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PARIS 7th district





The brown facade of Deyrolle, rue du Bac, hides one of the strangest treasures of Paris, a vast collection of stuffed animals, preserved insects and impaled butterflies that looks more like a cabinet of curiosities than a shop. . Deyrolle, which opened at this address in 1888, was once a magnet for thrill-seeking surrealists like André Breton and Salvador Dalí, and his flocks of exotic birds, the bands of motionless big cats and the rows of butterflies resembling to jewelry continue to fascinate visitors and customers.

The Deyrolle family's taxidermy business was actually founded in 1831, but it moved in 1888 to this vast mansion on rue du Bac. Founded by a family of lepidopterists, Deyrolle benefited enormously from the development of natural sciences in the 19th century.

A fire devastated the building in 2008, destroying around 90% of the collections. A number of renowned artists donated works that were auctioned off to help fund the renovation.

Deyrolle reopened in 2009, with a new collection enriched by donations from commercial sponsors and private collectors.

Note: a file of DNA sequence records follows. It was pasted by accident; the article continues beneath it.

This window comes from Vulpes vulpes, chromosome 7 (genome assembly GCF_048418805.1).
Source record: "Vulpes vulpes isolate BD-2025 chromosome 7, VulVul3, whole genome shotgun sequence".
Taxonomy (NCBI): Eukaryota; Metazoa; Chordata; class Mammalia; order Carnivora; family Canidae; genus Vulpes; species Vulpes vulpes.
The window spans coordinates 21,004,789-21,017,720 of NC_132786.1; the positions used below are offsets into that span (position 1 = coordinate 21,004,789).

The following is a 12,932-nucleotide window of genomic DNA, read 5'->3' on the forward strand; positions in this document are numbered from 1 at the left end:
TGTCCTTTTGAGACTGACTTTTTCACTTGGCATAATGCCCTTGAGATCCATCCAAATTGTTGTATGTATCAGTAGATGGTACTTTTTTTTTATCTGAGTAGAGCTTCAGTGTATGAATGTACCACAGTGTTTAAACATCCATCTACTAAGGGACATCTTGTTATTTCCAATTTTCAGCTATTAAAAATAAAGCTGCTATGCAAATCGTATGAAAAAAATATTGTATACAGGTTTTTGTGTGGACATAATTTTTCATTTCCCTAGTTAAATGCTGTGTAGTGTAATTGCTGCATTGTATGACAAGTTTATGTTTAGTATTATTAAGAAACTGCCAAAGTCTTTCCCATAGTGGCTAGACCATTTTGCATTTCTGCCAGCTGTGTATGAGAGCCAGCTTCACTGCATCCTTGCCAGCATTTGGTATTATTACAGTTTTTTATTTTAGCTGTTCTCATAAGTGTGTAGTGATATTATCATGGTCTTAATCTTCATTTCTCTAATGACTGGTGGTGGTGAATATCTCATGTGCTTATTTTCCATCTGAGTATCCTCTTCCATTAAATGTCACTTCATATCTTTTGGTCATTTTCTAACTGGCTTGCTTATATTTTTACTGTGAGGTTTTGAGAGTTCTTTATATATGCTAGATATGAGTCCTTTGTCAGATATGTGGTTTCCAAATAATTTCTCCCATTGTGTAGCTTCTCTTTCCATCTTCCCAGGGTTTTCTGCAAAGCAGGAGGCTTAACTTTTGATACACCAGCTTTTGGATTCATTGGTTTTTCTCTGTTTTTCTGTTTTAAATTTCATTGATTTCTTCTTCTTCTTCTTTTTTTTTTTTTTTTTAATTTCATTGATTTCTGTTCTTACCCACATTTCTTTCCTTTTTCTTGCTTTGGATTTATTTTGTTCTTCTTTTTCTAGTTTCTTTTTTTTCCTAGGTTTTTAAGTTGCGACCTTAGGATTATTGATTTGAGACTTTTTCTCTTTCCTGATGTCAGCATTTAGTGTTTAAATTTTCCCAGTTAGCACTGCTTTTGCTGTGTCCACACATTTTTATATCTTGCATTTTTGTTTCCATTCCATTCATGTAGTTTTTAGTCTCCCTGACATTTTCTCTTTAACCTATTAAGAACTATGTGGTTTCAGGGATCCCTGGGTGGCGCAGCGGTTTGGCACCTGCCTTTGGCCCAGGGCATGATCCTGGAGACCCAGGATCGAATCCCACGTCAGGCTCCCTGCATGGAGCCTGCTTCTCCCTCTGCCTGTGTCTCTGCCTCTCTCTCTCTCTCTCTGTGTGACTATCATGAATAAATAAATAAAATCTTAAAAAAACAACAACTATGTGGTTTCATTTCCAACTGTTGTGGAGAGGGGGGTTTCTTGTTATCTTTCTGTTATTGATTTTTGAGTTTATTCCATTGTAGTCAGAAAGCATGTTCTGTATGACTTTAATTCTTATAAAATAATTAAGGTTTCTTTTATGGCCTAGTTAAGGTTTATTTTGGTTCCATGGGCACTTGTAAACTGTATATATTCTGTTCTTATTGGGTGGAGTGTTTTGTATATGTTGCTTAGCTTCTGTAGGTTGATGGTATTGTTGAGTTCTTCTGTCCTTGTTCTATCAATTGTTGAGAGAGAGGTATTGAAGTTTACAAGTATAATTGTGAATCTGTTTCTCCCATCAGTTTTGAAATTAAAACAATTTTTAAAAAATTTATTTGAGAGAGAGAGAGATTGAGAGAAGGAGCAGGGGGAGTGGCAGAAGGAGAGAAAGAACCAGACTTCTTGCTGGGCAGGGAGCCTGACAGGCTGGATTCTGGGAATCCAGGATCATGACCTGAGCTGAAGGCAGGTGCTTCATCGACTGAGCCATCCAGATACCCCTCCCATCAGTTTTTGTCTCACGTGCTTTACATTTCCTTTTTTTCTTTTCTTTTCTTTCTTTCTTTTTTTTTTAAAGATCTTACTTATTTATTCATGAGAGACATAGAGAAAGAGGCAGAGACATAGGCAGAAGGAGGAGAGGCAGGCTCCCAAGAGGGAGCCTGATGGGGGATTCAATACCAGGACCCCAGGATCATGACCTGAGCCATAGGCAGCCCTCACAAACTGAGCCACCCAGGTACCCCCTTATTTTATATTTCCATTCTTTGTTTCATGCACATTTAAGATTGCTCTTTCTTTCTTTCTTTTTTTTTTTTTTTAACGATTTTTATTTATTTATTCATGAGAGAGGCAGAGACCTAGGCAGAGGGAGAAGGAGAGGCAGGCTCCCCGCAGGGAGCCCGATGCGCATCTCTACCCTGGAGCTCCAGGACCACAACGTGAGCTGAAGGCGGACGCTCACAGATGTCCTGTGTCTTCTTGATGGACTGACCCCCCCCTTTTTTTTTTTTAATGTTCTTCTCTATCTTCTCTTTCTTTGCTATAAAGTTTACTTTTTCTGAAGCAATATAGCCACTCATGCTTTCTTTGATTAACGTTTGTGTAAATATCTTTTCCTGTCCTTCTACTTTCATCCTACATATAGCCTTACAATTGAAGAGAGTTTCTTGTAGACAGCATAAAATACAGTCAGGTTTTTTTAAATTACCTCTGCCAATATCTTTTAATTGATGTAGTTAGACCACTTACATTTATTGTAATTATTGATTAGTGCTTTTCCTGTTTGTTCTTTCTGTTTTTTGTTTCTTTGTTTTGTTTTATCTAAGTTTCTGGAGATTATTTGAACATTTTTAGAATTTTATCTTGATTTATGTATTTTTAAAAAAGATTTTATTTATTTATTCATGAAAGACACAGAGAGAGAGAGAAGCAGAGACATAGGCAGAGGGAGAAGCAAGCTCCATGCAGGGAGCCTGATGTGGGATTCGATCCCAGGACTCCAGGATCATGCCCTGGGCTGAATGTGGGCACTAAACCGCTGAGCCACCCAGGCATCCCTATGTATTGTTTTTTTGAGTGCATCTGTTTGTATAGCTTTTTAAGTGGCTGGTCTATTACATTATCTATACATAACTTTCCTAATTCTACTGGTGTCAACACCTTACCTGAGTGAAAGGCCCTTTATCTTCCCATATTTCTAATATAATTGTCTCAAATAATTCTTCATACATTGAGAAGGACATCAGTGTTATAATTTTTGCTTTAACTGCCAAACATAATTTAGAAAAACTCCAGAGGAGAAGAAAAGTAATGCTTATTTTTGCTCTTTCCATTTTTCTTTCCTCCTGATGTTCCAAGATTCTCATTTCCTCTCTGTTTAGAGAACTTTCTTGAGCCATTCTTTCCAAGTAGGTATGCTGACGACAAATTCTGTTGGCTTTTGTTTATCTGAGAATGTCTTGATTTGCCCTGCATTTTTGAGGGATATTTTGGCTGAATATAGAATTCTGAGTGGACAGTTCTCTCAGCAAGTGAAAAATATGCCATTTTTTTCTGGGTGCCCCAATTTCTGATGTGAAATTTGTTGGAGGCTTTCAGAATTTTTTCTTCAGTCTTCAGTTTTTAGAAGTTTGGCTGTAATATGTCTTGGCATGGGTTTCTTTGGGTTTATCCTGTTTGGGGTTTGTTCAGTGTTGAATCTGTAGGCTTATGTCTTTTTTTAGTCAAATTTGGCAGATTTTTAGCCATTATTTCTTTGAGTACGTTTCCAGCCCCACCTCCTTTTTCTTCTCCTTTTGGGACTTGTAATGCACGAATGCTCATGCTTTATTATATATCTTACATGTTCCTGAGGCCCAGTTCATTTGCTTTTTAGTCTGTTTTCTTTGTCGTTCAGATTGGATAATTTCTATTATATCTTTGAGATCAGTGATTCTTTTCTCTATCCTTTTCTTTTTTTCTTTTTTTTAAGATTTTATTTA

The collections are not exclusively terrestrial: they include corals, crustaceans and shells.

Beetles have been meticulously pieced together around fine threads.

Deyrolle's butterfly collections are always enriched by lepidopterists from all over the world.

Although the history of taxidermy in Deyrolle began as a discipline of zoological education, it soon became popular with hunters who wanted their trophies to be preserved for posterity.

Deyrolle still rides animals for private clients. "If the animal has not been kept in a freezer," the website says, "it should be brought to the first floor of the store as soon as possible."


The new banks of the Seine

berges de seine


The July 14 fireworks display at the Eiffel Tower

14 juillet



les invalides
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